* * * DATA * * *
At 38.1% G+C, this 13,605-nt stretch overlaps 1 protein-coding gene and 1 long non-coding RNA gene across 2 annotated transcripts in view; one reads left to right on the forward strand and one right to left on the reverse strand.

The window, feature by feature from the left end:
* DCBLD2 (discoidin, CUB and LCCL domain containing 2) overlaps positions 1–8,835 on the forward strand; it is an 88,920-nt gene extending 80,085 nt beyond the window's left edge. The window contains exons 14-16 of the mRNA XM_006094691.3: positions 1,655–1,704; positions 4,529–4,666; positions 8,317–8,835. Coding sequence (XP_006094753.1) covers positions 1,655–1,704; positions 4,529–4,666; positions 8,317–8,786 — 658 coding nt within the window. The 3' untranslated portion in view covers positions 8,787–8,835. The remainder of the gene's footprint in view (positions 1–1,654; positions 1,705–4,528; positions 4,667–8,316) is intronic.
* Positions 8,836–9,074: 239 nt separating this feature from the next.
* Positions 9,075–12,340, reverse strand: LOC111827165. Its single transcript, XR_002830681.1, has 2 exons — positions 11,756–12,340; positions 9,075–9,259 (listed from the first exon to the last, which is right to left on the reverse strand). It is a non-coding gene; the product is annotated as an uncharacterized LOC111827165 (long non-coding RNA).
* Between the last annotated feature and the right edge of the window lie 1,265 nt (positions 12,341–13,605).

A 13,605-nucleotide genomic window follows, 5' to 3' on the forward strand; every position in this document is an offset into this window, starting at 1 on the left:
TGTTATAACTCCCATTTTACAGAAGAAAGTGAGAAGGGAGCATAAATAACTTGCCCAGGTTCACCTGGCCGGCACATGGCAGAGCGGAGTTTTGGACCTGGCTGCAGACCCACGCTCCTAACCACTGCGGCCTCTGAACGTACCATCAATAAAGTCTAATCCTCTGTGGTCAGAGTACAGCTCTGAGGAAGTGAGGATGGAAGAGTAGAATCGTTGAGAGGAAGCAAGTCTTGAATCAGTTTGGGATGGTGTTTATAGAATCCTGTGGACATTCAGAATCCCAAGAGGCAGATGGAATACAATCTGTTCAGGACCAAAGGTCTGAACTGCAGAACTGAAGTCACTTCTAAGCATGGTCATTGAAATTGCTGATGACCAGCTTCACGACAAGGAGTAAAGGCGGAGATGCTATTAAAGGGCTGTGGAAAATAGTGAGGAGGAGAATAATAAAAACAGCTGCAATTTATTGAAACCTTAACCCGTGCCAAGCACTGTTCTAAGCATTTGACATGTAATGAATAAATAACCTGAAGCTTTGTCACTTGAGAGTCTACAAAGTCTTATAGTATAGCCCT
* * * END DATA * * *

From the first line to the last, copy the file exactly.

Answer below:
At 38.1% G+C, this 13,605-nt stretch overlaps 1 protein-coding gene and 1 long non-coding RNA gene across 2 annotated transcripts in view; one reads left to right on the forward strand and one right to left on the reverse strand.

The window, feature by feature from the left end:
* DCBLD2 (discoidin, CUB and LCCL domain containing 2) overlaps positions 1–8,835 on the forward strand; it is an 88,920-nt gene extending 80,085 nt beyond the window's left edge. The window contains exons 14-16 of the mRNA XM_006094691.3: positions 1,655–1,704; positions 4,529–4,666; positions 8,317–8,835. Coding sequence (XP_006094753.1) covers positions 1,655–1,704; positions 4,529–4,666; positions 8,317–8,786 — 658 coding nt within the window. The 3' untranslated portion in view covers positions 8,787–8,835. The remainder of the gene's footprint in view (positions 1–1,654; positions 1,705–4,528; positions 4,667–8,316) is intronic.
* Positions 8,836–9,074: 239 nt separating this feature from the next.
* Positions 9,075–12,340, reverse strand: LOC111827165. Its single transcript, XR_002830681.1, has 2 exons — positions 11,756–12,340; positions 9,075–9,259 (listed from the first exon to the last, which is right to left on the reverse strand). It is a non-coding gene; the product is annotated as an uncharacterized LOC111827165 (long non-coding RNA).
* Between the last annotated feature and the right edge of the window lie 1,265 nt (positions 12,341–13,605).

A 13,605-nucleotide genomic window follows, 5' to 3' on the forward strand; every position in this document is an offset into this window, starting at 1 on the left:
TGTTATAACTCCCATTTTACAGAAGAAAGTGAGAAGGGAGCATAAATAACTTGCCCAGGTTCACCTGGCCGGCACATGGCAGAGCGGAGTTTTGGACCTGGCTGCAGACCCACGCTCCTAACCACTGCGGCCTCTGAACGTACCATCAATAAAGTCTAATCCTCTGTGGTCAGAGTACAGCTCTGAGGAAGTGAGGATGGAAGAGTAGAATCGTTGAGAGGAAGCAAGTCTTGAATCAGTTTGGGATGGTGTTTATAGAATCCTGTGGACATTCAGAATCCCAAGAGGCAGATGGAATACAATCTGTTCAGGACCAAAGGTCTGAACTGCAGAACTGAAGTCACTTCTAAGCATGGTCATTGAAATTGCTGATGACCAGCTTCACGACAAGGAGTAAAGGCGGAGATGCTATTAAAGGGCTGTGGAAAATAGTGAGGAGGAGAATAATAAAAACAGCTGCAATTTATTGAAACCTTAACCCGTGCCAAGCACTGTTCTAAGCATTTGACATGTAATGAATAAATAACCTGAAGCTTTGTCACTTGAGAGTCTACAAAGTCTTATAGTATAGCCCT